The maritime fur trade before the maritime fur trade on the Pacific Coast of North America: Canadian Studies Colloquium

Colloquium: Lunch Talk | November 15 | 12-1:30 p.m. | 223 Moses Hall

 Iain McKechnie, University of Victoria

 Canadian Studies Program (CAN))

A Talk by Dr. Iain McKechnie
Assistant Professor of Anthropology and Hakai Institute Scholar, University of Victoria, Canada


The maritime fur trade on the Pacific Coast of North America (ca. AD 1778-1850) was a historically consequential process that unfolded throughout the Indigenous territories of what is now called western Canada and the United States of America. Tens of thousands of astronomically valuable sea otter pelts were obtained by Indigenous chiefs and traded with visiting Russian, European, and American ship captains, who then transported these pelts across the Pacific Ocean and sent profits back to eastern North America and Europe. The enormous wealth generated by this trade encircled the northern hemisphere but also amplified existing political dynamics within and between Indigenous communities. However, much less is known about how this relatively short-lived period of trade relates to (and was preceded by) thousands of years of intensive occupation, use, and political control of the coast including the role of otter pelts in Indigenous hunting and ceremonial traditions. This talk reviews the archaeological evidence for sea otters on the Pacific Northwest Coast and sketches some historical ecological hypotheses about their former abundance and the ongoing political ecological importance of this iconic marine mammal species.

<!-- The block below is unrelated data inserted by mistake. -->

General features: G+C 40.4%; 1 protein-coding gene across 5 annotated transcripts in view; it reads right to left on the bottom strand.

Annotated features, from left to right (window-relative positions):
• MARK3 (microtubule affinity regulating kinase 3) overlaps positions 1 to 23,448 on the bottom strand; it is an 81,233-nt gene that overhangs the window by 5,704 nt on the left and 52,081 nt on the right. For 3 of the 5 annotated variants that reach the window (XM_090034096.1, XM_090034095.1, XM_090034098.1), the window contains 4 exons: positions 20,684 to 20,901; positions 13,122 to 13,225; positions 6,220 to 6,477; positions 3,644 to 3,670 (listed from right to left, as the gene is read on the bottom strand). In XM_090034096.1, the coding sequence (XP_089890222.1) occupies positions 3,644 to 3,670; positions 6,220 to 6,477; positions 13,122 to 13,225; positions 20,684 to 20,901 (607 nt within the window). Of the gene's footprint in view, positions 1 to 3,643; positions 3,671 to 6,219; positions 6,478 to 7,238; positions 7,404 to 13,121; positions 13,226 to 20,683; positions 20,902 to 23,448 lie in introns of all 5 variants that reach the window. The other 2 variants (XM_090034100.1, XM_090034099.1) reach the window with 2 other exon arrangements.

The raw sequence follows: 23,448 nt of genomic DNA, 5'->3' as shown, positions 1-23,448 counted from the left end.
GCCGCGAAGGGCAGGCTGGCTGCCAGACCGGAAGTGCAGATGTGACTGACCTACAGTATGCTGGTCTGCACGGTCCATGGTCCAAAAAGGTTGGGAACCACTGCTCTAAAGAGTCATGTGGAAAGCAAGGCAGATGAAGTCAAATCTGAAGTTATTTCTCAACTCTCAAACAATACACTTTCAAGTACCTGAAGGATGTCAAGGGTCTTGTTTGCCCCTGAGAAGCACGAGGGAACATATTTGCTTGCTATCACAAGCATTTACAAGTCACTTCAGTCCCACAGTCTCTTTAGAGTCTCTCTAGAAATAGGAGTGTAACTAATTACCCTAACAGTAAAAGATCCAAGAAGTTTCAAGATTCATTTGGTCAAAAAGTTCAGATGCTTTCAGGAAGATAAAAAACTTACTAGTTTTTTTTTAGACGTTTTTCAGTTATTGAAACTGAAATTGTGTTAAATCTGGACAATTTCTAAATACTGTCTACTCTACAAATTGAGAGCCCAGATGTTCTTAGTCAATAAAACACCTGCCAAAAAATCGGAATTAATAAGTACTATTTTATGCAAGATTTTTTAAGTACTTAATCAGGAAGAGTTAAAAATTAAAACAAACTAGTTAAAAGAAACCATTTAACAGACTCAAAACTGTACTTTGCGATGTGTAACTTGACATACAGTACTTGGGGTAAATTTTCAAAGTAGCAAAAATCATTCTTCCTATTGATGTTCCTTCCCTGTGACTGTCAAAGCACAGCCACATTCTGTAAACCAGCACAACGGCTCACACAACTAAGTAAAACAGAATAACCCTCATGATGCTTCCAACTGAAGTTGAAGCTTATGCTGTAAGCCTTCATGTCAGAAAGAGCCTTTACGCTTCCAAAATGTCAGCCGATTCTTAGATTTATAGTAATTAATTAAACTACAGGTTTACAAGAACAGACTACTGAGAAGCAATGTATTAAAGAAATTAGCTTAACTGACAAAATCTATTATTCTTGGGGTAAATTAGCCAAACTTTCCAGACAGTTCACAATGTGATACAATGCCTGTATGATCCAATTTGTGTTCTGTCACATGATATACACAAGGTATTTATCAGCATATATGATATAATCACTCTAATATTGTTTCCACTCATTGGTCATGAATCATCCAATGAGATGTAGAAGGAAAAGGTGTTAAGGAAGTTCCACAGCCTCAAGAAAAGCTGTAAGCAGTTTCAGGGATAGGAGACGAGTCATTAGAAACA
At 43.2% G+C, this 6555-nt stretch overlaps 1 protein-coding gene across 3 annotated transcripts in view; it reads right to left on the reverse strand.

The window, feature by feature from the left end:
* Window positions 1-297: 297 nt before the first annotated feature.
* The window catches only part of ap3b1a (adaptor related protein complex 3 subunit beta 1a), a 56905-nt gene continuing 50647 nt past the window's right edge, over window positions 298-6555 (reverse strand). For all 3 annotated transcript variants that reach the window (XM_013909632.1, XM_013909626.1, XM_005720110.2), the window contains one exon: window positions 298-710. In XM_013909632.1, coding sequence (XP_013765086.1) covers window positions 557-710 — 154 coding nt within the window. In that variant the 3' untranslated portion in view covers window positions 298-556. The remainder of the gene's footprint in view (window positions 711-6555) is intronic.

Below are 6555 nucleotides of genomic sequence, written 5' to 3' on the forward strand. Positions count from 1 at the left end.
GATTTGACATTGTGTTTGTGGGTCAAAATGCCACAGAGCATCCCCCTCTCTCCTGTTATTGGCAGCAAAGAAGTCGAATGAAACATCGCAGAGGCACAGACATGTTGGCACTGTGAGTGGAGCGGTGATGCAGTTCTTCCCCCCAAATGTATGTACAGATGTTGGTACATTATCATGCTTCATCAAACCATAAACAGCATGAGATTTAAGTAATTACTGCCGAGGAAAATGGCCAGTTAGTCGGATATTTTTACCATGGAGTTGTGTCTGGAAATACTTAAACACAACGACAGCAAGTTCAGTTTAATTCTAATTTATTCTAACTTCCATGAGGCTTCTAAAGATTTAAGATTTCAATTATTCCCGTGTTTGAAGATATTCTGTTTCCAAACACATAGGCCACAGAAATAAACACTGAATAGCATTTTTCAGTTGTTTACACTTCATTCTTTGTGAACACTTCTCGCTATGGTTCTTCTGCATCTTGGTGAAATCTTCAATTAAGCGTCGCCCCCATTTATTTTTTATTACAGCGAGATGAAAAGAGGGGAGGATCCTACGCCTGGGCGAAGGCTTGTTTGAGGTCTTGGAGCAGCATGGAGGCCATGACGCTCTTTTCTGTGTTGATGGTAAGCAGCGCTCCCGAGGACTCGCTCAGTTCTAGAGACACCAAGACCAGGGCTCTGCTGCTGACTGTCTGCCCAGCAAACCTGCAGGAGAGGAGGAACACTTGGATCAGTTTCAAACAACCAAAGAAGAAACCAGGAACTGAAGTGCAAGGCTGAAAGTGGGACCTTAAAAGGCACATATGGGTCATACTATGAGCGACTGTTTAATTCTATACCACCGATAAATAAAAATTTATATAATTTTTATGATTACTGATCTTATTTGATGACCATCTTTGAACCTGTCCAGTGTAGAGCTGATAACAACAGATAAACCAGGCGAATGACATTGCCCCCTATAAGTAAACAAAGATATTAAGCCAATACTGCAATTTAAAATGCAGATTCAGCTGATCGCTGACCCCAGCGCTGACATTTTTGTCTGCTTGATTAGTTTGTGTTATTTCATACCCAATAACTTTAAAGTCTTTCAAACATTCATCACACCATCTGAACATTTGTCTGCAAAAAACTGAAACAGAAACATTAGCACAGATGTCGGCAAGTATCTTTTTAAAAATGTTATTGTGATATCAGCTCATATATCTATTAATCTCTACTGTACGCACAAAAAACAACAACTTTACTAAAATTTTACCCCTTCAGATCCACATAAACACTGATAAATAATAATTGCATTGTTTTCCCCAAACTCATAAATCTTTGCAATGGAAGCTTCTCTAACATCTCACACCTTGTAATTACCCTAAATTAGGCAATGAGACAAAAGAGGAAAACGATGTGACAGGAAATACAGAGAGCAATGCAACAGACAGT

Part of the Canadian Studies Colloquium Series. Sponsored by the Consulate General of Canada in San Francisco | Silicon Valley

Buffet Lunch at 12 Noon followed by talk at approximately 12:20. This event is free and open to everyone.

 elliott.smith@berkeley.edu